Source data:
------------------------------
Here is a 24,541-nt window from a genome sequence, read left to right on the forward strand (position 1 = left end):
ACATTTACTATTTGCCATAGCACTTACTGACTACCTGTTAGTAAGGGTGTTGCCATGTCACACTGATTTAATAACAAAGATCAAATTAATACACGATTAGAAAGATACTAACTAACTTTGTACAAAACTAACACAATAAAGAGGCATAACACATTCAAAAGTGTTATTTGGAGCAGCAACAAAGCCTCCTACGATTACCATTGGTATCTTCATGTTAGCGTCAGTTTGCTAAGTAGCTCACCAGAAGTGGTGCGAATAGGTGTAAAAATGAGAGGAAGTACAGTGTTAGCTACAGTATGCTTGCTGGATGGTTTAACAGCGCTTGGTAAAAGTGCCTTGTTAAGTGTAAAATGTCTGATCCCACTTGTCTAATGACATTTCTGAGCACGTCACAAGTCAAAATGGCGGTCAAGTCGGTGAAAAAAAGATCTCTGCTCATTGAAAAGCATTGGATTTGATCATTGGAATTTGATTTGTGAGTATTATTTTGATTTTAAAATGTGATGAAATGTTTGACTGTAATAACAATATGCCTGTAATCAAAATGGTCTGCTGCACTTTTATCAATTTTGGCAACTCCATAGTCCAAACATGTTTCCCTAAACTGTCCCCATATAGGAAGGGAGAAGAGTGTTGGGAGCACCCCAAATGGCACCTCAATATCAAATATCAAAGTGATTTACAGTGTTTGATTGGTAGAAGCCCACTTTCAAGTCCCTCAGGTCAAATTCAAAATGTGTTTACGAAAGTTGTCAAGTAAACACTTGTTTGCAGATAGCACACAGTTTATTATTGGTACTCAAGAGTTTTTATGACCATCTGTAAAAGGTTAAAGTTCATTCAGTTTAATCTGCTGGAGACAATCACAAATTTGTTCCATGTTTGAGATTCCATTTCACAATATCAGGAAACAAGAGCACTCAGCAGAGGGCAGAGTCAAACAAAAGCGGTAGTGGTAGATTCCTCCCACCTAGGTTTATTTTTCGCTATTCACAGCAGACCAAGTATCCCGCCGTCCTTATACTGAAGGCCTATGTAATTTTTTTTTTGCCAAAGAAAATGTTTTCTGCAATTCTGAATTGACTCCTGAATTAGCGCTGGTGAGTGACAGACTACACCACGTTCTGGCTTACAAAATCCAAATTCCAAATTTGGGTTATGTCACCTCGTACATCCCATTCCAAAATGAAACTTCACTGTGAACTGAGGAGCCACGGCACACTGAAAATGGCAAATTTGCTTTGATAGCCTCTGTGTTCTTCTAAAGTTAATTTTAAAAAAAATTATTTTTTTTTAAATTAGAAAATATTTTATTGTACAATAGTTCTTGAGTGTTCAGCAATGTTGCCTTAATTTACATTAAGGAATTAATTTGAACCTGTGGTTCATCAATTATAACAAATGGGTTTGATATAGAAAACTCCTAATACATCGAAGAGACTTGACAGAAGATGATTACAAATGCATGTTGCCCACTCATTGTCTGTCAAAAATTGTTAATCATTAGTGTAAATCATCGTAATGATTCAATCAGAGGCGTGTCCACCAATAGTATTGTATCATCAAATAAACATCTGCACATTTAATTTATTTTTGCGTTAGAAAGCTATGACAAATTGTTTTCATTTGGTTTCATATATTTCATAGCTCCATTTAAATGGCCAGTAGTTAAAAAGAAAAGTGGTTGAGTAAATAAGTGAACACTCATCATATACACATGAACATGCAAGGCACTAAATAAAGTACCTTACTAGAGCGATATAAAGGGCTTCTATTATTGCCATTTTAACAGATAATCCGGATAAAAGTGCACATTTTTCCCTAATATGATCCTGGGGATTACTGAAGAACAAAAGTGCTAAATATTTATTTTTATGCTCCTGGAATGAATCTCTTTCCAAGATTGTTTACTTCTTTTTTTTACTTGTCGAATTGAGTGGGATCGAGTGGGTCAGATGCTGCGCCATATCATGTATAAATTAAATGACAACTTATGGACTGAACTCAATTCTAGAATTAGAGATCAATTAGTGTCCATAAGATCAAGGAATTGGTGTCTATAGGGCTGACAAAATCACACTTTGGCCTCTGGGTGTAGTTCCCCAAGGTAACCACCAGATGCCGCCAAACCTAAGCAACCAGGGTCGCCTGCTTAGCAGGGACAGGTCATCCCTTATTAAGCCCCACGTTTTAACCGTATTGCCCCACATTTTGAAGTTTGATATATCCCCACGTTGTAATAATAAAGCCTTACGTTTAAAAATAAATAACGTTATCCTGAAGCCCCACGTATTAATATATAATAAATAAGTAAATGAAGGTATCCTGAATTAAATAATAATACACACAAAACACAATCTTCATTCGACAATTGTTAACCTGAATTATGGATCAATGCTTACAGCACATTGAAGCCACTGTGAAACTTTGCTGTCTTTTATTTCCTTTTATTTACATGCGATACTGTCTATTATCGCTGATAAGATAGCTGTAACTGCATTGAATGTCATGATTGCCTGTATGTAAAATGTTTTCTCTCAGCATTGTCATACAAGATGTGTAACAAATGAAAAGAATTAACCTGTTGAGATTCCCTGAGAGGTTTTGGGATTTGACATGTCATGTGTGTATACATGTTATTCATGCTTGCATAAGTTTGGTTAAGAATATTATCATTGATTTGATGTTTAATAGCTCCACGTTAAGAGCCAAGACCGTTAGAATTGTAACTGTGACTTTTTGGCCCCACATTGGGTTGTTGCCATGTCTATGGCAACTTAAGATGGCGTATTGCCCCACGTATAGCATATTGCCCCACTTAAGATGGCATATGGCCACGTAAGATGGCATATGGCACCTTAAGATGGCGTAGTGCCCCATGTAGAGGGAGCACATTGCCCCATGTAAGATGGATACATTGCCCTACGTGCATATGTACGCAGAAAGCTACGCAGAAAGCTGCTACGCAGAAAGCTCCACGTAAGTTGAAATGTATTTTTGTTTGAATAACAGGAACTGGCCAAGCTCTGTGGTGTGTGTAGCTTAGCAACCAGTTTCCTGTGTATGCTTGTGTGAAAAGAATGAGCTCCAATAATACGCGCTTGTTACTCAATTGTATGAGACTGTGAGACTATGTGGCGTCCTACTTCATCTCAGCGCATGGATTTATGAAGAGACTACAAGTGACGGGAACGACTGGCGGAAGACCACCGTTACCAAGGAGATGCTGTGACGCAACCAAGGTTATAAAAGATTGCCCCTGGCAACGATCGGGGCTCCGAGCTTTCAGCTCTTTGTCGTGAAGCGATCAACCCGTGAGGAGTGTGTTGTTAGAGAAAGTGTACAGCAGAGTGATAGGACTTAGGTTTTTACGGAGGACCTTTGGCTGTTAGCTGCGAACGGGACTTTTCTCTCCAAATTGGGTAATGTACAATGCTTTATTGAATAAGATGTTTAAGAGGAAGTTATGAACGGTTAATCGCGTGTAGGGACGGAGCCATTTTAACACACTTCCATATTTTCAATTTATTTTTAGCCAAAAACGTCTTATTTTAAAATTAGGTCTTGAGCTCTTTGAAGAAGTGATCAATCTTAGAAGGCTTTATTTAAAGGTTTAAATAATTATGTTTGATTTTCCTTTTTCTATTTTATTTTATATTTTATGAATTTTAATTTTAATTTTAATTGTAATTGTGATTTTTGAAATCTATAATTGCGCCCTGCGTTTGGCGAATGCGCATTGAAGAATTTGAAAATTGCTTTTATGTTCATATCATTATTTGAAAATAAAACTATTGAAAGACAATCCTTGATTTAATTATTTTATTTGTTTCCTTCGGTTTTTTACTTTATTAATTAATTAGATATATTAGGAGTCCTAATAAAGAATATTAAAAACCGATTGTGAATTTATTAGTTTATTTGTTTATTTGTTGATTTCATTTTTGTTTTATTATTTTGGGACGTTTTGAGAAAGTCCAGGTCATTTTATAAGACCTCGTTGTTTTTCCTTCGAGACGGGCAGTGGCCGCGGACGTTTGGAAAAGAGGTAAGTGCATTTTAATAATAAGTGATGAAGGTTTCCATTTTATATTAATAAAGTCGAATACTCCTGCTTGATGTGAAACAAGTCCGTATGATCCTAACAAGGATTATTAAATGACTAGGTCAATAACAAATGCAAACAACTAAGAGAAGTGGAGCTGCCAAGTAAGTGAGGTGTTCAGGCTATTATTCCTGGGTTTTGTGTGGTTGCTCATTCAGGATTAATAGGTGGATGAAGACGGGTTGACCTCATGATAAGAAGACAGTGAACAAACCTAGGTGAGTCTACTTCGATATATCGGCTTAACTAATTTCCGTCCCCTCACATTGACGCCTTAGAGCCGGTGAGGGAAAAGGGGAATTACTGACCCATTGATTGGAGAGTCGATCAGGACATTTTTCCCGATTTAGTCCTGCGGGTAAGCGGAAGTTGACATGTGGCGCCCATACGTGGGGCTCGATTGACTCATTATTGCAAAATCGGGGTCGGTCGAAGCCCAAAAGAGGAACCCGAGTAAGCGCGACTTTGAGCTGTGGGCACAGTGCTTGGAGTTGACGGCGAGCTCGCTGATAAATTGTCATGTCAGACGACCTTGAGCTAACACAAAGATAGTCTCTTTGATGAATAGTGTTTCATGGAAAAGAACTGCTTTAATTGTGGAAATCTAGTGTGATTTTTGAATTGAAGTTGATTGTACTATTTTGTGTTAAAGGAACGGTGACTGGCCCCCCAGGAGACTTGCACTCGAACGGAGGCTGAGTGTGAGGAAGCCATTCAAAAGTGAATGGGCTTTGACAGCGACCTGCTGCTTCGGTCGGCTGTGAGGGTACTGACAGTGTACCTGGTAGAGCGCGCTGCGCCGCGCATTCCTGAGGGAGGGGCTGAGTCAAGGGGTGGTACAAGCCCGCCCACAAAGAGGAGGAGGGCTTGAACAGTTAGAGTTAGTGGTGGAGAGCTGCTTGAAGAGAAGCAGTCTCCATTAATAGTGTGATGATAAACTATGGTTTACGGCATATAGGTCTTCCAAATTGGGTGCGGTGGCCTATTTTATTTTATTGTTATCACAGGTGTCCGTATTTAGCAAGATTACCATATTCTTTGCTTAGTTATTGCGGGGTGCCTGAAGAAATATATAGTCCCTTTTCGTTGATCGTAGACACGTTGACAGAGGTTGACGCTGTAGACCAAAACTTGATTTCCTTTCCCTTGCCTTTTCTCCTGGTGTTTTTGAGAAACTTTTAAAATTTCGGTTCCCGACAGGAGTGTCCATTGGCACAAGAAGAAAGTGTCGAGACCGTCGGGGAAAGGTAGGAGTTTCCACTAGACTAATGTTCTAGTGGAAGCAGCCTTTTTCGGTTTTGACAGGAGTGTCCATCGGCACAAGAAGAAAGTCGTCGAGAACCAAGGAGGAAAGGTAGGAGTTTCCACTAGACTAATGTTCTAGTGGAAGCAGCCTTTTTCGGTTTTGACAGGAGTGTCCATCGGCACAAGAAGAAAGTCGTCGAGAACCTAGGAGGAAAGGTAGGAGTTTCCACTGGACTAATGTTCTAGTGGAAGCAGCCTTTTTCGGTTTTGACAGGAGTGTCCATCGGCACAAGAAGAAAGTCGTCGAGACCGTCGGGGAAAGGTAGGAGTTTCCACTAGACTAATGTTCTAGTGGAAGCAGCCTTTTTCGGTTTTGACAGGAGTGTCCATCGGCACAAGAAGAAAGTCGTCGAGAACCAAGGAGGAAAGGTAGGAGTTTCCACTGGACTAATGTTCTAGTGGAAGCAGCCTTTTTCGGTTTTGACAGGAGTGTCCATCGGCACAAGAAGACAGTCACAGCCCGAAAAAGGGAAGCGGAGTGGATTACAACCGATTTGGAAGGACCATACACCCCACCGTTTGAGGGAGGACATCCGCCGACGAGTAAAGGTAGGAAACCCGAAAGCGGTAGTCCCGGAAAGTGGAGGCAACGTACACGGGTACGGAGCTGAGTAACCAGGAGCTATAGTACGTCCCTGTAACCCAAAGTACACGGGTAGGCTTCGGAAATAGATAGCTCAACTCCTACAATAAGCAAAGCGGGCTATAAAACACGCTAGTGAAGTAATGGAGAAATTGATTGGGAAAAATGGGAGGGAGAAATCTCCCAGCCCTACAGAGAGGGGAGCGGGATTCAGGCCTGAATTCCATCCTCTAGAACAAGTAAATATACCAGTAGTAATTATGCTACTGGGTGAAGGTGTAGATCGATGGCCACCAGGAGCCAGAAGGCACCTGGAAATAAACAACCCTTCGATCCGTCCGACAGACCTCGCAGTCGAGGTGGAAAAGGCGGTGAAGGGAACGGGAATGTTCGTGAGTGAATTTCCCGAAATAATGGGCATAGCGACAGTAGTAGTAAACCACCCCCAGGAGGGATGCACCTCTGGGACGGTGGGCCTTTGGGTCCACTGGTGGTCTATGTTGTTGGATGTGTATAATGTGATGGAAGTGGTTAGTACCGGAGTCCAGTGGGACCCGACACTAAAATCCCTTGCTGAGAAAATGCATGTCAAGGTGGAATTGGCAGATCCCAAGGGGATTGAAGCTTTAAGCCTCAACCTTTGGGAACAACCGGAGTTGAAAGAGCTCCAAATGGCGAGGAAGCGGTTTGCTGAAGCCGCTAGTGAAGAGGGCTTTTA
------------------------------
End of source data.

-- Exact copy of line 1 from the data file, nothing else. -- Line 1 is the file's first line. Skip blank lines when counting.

Here is a 24,541-nt window from a genome sequence, read left to right on the forward strand (position 1 = left end):